My 18 month old son is obsessed with the garbage can. It stands tall in the kitchen and lures him in daily with its hidden treasures. He is fully aware, however, that the garbage can is for throwing away trash and nothing else. Despite this knowledge, multiple times a day, he succumbs to the temptation and goes treasure hunting in the garbage can.
My response is usually the same: “No Thomas, we do not play in the garbage can. Put that back in the garbage can.” Pause and wait for obedience. “Thank you. Now turn around and walk away from the garbage can.” Pause and wait for obedience. Repeat as necessary.
The second part of the exchange is vitally important. If Thomas continued to stand and stare at the garbage can, he would continue to be tempted to play in it.
He must learn to turn around and walk away from the things that tempt him.<–Click to Tweet
So it is with us, too.
When I identify a temptation in my life, so often my response is to attempt to determine just how close I can get to the temptation without falling into sin. For example, many teens want to know how far is too far? Another question is how many drinks is too many? Or how often is too often? A recent example for me is with my choice of TV shows. How racy and unbiblical is too racy and unbiblical? I also struggle with social media…where is the fine line between using social media in conjunction with the blog and over use?
I believe we are asking the wrong questions.
When we are faced with a temptation, the Bible shows us the proper two step response.
First, we flee.
The Greek word used in this text is pheugo meaning “to run away (literally or figuratively); by implication, to shun; by analogy, to vanish:–escape, flee (away)” (Strong’s Concordance via eBible App). When we are faced with a temptation, our instinctive response must be to turn tail and run so fast it’s as if we just vanished.
Joseph models this well. (Check out his story in Genesis 39.) When Potiphar’s wife corners Joseph by grabbing his cloak in an attempt to seduce him, he runs away so quickly his cloak is left in her hand! Talk about vanishing. He got out of there! God even promises in 1 Corinthians 10:13 to provide a way of escape when we are faced with temptation.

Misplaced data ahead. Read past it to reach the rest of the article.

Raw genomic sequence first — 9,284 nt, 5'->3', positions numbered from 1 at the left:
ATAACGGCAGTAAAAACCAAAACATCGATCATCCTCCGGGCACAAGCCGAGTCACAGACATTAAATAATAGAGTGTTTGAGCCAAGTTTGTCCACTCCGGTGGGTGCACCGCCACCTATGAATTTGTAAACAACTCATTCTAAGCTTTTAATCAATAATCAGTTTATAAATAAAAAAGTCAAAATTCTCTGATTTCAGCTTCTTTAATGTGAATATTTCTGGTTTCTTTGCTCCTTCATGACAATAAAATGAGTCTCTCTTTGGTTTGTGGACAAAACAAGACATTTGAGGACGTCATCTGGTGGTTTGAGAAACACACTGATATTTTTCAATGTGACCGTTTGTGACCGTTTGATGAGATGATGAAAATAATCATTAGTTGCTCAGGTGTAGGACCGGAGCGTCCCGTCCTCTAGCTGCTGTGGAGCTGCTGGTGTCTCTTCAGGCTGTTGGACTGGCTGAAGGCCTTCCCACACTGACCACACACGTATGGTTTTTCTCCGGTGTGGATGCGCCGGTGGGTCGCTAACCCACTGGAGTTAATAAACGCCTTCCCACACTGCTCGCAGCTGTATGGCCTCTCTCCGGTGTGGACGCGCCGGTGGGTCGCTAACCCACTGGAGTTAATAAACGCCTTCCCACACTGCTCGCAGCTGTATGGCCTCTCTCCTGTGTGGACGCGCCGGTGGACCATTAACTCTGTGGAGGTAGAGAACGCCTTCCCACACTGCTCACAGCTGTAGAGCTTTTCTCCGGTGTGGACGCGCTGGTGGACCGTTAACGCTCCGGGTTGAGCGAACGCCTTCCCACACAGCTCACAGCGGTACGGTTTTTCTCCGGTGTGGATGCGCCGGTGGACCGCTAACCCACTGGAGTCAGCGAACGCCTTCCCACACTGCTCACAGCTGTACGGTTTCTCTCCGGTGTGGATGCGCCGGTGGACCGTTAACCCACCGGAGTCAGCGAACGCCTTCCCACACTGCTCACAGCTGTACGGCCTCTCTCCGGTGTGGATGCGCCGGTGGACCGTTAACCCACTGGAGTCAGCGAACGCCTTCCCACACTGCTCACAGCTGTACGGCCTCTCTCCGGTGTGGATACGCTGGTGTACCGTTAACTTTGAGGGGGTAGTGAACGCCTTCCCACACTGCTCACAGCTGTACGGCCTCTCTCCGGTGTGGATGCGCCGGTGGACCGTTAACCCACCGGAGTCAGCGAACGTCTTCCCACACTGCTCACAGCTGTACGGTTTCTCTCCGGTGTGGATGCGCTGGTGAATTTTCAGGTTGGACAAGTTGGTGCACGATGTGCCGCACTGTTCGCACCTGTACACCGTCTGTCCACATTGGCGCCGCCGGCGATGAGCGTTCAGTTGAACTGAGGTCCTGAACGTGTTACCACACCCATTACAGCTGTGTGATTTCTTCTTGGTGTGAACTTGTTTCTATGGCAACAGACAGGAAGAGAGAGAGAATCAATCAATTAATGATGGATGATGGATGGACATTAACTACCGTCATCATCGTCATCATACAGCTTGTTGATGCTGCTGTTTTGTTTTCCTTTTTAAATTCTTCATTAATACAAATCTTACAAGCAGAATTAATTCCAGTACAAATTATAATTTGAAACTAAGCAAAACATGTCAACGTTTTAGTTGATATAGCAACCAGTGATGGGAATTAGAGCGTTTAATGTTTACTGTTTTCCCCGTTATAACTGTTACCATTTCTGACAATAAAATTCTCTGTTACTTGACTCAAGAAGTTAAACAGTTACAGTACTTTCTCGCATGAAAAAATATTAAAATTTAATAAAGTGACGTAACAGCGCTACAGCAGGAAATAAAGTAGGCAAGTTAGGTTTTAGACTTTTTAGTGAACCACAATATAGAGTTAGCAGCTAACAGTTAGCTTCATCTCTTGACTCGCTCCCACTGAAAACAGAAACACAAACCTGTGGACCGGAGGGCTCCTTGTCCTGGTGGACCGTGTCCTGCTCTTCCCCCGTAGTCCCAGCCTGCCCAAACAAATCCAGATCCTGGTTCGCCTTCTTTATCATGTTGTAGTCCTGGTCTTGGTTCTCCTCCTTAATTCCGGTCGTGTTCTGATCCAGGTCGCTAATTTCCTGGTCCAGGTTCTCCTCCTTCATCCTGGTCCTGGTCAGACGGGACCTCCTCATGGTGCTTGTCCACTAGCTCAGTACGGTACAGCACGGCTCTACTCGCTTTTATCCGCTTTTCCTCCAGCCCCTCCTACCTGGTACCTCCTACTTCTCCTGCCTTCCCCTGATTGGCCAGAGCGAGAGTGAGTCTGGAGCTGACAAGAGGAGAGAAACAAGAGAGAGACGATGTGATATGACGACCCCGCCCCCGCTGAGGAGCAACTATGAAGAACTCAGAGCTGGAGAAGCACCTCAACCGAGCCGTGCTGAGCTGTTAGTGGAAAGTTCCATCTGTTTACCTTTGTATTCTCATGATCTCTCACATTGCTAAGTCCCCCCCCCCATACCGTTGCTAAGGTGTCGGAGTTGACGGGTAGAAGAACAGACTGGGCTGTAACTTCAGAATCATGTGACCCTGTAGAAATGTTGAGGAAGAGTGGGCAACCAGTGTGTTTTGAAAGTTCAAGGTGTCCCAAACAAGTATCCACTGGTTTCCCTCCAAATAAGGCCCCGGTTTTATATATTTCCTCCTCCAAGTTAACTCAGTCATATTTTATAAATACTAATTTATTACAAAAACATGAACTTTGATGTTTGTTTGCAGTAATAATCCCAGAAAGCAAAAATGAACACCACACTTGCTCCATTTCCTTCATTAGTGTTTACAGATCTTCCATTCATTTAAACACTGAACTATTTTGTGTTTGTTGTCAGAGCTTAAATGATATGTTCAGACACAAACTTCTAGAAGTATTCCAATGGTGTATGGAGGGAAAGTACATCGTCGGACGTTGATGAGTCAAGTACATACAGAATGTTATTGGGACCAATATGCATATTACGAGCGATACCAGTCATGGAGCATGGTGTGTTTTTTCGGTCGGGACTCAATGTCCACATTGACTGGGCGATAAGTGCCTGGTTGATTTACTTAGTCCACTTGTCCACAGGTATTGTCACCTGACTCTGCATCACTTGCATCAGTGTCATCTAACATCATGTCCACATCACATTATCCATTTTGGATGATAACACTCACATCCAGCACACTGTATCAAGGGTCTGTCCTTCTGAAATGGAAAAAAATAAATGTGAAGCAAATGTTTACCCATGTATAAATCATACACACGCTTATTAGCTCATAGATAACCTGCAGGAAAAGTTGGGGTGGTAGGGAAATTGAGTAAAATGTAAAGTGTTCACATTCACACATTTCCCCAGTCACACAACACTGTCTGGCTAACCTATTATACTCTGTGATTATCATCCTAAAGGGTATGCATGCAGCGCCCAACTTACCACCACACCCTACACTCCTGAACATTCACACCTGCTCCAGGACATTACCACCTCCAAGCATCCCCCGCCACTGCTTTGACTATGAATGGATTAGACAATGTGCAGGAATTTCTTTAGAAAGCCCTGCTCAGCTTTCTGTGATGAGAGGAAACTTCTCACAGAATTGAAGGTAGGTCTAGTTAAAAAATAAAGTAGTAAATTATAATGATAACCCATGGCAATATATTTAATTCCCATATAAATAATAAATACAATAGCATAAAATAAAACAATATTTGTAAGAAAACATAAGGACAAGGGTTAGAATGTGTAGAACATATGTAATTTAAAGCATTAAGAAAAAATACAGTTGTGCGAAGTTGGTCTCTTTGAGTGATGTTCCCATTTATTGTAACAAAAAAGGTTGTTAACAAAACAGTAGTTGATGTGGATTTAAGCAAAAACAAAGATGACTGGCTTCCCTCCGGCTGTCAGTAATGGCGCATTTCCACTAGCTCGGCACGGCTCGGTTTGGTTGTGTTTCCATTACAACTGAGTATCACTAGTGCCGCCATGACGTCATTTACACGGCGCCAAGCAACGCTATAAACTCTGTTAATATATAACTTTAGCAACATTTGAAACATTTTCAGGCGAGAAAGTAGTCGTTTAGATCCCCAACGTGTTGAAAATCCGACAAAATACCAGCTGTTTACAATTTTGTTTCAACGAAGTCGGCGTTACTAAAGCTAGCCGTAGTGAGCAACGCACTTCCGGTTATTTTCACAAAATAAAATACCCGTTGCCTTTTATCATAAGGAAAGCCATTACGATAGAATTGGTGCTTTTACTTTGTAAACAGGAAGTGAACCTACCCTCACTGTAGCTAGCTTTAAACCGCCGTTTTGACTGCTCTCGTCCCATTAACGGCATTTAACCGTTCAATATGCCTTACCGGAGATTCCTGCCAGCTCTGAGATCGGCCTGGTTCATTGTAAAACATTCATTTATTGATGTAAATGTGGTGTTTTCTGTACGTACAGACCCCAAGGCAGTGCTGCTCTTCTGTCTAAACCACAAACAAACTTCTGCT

Instead of attempting to determine how close to the sin we can get without falling in, we must flee!
Second, we pursue.
When we run away from temptation, we are automatically running toward something. This passage gives us the destination to run towards: righteousness, godliness, faith, love, patience, gentleness.
When making choices about our activities, the idea (we don’t get it right nearly enough) is to ask ourselves: Does this activity help me grow in righteousness, godliness, faith, love, patience, and gentleness? If we can answer positively, then we move forward in that activity.
This changes our perspective. The focus becomes growing in Christlikeness rather than abstaining from sin. If the first approach–how close can I get without sinning–the focus is on the sin.
So we ask ourselves:
Will making out with my boyfriend help me grow in righteousness, godliness, faith, love, patience, and gentleness?
Will drinking 3 beers help me grow in righteousness, godliness, faith, love, patience, and gentleness?
Will watching Gray’s Anatomy help me grow in righteousness, godliness, faith, love, patience, and gentleness?
Will getting on Facebook or Twitter or Pinterest or Google Reader (again!) help me grow in righteousness, godliness, faith, love, patience, and gentleness?
What temptation do you need to flee? How can you/do you actively pursue righteousness, godliness, faith, love, patience, and gentleness?
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Photo Credit: EcoCommish
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